The Come Out and Play Festival is a street games fesitval dedicated to exploring new styles of games and play.

Come Out & Play 2006 in New York City

Payphone Warriors
Control city turf by capturing the city’s payphones. A fast-paced game of territory control.

Location: Washington Square Park
# of players: 20 players
Duration: 30 minutes

Payphone Warriors is an entirely new take on the classic game of capture-the-flag. Each payphone within the game area serves as a flag which a team can capture and control. Teams capture the payphone by making a call to the game headquarters and identifying their team. The team controls the phone until another team can make a call from that phone. The game cleverly repurposes a common piece of the urban landscape, turning the infrastructure of the city into the game pieces.

Players engage in a strategic battle to earn points by capturing city payphones. Players capture a payphone by making a call to HQ. The player’s position is identified by the caller ID of the phone number.

The team controls the phone until another team can capture the phone by making a call. For each minute the team controls the phone, they score one point. Teams can control multiple phones. The team with the most points at the end of the game wins. Official Ruleset


Each team must move around the play and try to capture and control as many payphones as they can during the course of the game. Run, spy, follow, steal. Do whatever you must to control as many phones as possible.

During the game players will receive SMS messages updating them on the score.


  • The game last 30 minutes.
  • Each player is given a map of the game area and payphone locations.
  • Payphones are point-producers. For every minute that a team controls a payphone it produces one point for the team.
  • A player takes control of a payphone by placing a call from the payphone to the HQ phone number.
  • After taking control of a phone, a player can remain at the payphone to guard it from rival teams; if a player is guarding a payphone, rival players cannot capture it unless a greater number of players from another team approaches.
  • If a greater number of players from another team approaches a guarded phone, the guarding player must cede control. Peacefully.
  • If two players are running to reach a phone, the player who places his hand on the phone booth first wins the right to place a call.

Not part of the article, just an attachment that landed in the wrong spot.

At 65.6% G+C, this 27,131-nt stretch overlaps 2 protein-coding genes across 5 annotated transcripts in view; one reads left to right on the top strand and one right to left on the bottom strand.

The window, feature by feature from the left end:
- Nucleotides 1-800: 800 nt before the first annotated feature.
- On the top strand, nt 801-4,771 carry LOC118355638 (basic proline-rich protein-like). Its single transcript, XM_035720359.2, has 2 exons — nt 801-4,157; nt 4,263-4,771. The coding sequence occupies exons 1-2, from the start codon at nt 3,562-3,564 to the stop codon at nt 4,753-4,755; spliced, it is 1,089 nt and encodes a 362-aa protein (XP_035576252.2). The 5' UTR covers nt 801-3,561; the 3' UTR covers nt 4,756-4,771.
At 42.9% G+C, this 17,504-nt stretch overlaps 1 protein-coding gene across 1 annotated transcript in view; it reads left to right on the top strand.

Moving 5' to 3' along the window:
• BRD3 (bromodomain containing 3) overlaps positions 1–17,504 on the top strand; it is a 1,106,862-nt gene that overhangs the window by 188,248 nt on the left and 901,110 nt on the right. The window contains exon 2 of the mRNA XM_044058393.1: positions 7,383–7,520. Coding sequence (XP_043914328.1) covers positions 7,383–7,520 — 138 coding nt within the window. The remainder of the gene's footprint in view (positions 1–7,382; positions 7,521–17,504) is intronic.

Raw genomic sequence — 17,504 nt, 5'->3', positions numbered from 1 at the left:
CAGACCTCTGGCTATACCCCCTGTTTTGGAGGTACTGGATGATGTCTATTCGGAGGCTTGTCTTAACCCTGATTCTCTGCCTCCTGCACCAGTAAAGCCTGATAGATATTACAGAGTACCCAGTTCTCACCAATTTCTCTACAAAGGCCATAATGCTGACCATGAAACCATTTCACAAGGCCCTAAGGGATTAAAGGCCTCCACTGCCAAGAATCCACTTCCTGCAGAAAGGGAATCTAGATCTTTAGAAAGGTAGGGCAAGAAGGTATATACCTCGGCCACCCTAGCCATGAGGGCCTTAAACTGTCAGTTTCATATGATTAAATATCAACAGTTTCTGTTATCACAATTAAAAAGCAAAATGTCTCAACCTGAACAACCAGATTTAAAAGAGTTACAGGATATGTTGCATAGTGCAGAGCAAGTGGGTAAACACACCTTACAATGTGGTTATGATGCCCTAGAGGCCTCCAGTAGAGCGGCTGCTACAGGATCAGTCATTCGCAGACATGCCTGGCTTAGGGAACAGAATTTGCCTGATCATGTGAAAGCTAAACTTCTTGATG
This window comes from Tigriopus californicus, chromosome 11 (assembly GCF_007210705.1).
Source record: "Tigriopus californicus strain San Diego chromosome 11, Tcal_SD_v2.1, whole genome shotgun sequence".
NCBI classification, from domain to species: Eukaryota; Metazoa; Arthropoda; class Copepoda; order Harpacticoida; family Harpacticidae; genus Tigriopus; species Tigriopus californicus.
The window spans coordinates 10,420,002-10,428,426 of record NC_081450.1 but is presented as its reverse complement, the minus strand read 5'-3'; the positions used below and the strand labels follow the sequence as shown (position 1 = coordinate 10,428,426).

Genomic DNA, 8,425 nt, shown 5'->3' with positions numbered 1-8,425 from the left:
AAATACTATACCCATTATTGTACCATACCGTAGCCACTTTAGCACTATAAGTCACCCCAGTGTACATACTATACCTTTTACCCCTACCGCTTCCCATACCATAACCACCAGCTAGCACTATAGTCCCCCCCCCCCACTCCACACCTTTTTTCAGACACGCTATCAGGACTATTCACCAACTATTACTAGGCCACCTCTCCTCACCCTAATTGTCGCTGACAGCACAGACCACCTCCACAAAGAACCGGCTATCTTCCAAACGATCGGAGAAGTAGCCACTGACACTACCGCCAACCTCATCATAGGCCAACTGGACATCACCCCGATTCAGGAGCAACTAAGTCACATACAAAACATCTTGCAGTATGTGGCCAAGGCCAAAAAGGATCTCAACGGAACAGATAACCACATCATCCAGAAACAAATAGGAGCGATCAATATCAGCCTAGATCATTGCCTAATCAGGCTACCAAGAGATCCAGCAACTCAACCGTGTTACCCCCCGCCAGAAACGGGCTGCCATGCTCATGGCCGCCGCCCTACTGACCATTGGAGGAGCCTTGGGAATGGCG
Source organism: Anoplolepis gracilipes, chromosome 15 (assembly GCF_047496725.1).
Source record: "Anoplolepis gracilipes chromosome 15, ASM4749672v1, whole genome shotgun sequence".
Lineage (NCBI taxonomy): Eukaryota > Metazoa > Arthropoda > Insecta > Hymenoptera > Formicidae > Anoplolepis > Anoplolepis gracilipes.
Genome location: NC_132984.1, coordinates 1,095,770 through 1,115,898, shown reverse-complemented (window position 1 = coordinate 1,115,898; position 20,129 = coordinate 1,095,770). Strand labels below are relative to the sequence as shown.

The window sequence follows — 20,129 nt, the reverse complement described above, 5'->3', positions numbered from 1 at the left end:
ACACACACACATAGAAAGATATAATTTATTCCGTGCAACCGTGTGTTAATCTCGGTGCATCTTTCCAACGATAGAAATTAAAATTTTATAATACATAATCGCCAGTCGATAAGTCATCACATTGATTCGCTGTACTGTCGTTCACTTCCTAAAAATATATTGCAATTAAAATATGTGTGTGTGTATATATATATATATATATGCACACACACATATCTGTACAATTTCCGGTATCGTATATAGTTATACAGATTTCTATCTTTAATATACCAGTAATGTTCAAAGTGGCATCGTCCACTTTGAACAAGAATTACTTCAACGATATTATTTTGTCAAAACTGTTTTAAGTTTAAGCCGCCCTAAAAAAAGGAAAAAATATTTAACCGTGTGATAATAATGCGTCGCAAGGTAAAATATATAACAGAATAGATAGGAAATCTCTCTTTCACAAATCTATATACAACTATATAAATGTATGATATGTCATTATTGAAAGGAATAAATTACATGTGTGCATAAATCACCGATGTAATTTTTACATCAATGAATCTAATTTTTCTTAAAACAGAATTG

• Banks of several phones only count as one base. You may place a call from any of the phones (the system groups them together).
  • Quarters are a scarce resource. Each player is alotted only 10 quarters. Quarters can be redistributed amongst players however the team sees fit.
  • The team with the most points at the end of the game wins.
  • No scratching, hitting or biting. We’re all friends here.

Designers: Abe Burmeister, Gregory Trefry, Cory Forsyth

Abe Burmeister is a designer, writer and artist. In 1999 he co-founded One Infinity, an animation studio that developed award winning cartoons and websites with Disney,, MCA Records and Frog’s Leap Winery. After leaving One Infinity in 2003 he
obtained a Masters degree in Interactive Telecommunications from NYU and wrote a book on alternative approaches to economics, Economies of Design and Other Adventures in Nomad Economics, using the pen name William Abraham Blaze. Presently he is developing real time data
visualization tools for stock trading, and is in the process of starting Intense Objects, a non-profit organization developing clothing for bicycle commuters. His blog is

Cory Forsyth wrote his first program at age 7. He excels in many programming languages including Java, Perl, PHP, Python, Ruby as well as the Ajax and MySQL/LAMP web architectures. He programmed the Popularity Dialer, one of the first social software projects to use asterisk. His work on that project and others like Pheeder has placed him in the vanguard of the open source PBX/VOIP movement. He is the lead developer of Snagu, a mobile social software project that won a digital incubator grant from MTVu and will be presented at the Come Out and Play Festival this fall. He graduated magna cum laude from Pomona College with a B.A. in Physics.

Greg Trefry likes to wander around New York City and make up games, because he loves games and he loves New York City. His website is because he thought calling it "I am the Laffer Curve" would make people think he was a Reagonite.